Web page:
|SUBJECT:||M.S. Thesis Presentation|
|TIME:||Thursday, November 19, 2020, 1:00 p.m.|
|PLACE:||BlueJeans Meeting https://bluejeans.com/597806040, NA|
|TITLE:||The Mechanical Design and Optimization of a Wearable Multimodal Health Sensing System|
|COMMITTEE:||Dr. Omer Inan, Co-Chair (ECE)
Dr. Frank Hammond, Co-Chair (ME)
Dr. Aaron Young (ME)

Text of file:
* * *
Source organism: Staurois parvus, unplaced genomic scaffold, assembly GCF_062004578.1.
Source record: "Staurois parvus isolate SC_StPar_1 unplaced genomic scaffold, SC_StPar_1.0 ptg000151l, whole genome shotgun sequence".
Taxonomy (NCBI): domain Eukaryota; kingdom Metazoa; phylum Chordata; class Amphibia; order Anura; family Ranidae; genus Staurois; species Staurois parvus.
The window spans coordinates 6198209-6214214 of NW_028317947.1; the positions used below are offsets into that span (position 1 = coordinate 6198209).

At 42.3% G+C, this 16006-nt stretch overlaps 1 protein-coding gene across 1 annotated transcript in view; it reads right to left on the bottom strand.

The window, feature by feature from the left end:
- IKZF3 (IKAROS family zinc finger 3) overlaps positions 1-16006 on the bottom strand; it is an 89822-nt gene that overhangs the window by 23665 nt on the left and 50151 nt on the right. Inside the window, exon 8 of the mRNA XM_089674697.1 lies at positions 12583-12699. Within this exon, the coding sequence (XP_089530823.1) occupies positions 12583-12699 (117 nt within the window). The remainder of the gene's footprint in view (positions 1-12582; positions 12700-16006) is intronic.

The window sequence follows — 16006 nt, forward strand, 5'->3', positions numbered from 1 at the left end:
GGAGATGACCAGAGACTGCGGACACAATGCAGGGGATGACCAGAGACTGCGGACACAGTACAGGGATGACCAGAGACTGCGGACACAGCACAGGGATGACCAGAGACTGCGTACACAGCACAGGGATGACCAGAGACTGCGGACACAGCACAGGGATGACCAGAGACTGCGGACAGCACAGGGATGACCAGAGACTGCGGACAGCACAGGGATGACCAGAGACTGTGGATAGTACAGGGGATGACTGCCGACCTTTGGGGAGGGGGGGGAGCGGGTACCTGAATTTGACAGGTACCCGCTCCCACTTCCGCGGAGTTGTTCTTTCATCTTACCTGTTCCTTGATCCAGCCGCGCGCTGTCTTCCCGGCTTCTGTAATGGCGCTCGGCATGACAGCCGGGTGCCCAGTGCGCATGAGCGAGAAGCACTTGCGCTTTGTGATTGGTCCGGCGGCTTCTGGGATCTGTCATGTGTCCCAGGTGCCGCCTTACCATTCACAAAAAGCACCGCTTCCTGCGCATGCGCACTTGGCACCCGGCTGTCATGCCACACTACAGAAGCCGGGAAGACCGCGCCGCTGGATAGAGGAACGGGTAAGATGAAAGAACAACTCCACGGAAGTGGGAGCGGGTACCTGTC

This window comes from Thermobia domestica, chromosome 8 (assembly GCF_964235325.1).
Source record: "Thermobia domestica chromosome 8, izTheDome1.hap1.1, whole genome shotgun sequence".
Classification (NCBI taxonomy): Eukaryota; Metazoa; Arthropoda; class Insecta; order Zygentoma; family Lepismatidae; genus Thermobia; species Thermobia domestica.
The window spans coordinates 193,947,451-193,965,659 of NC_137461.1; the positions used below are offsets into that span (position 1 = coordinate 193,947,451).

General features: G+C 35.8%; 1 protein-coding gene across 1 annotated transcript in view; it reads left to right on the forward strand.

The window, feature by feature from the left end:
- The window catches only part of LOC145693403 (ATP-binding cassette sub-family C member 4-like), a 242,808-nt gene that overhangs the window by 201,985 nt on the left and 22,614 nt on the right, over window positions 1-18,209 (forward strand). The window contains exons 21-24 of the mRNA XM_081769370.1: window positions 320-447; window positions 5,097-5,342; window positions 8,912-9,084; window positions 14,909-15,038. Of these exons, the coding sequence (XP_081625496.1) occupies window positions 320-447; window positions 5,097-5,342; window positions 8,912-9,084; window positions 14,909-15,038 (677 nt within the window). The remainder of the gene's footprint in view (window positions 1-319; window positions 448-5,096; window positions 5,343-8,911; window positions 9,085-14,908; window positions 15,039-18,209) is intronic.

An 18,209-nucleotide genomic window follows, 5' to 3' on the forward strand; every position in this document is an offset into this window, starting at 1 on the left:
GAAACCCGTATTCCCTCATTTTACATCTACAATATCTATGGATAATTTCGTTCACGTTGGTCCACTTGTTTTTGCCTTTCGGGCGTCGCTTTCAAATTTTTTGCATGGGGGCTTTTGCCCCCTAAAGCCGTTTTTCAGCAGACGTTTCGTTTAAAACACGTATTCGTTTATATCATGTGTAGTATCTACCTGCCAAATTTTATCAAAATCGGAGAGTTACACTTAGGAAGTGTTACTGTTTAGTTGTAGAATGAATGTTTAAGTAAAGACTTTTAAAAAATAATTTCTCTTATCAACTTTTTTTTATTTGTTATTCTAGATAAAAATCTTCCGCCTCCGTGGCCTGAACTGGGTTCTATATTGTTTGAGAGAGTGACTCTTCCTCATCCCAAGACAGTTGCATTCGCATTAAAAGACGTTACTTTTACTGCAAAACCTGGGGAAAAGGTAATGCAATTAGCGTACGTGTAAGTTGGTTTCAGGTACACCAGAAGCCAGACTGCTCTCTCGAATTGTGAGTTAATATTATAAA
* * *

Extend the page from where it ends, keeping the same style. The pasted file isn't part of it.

It has been demonstrated that both acoustic measurements and bioimpedance spectroscopy can be useful for noninvasively monitoring the health of the human body, for instance in knee joints and lungs. However, to the best of the available knowledge, no attempt has heretofore incorporated both modalities simultaneously, and at that, in a fully untethered and clinically useful form factor. The following dissertation recounts the evolution of a wearable device featuring four sensing modalities (wideband accelerometers for localized acoustic emissions, inertial measurement units for kinematic data, bioimpedance spectroscopy electrodes for underlying tissue composition information, and temperature sensors) through three iterations of a knee-joint application until the most recent adaptation for lung monitoring of patients with COVID-19. This mechanical advancement first proceeded with the base function as the utmost priority, followed by a prioritization of ergonomics, clinical utility, and the desire for even device-naïve users to seamlessly operate the apparatus. Lastly, this dissertation explores the more in-depth progression of the housing for the acoustic sensors specifically. Ultimately, this work demonstrates the progression of the first multimodal wearable health sensing device incorporating structural and physiological health monitoring from a tethered benchtop form factor to two user-and-clinic-friendly variations, one for knee joints and another for lungs.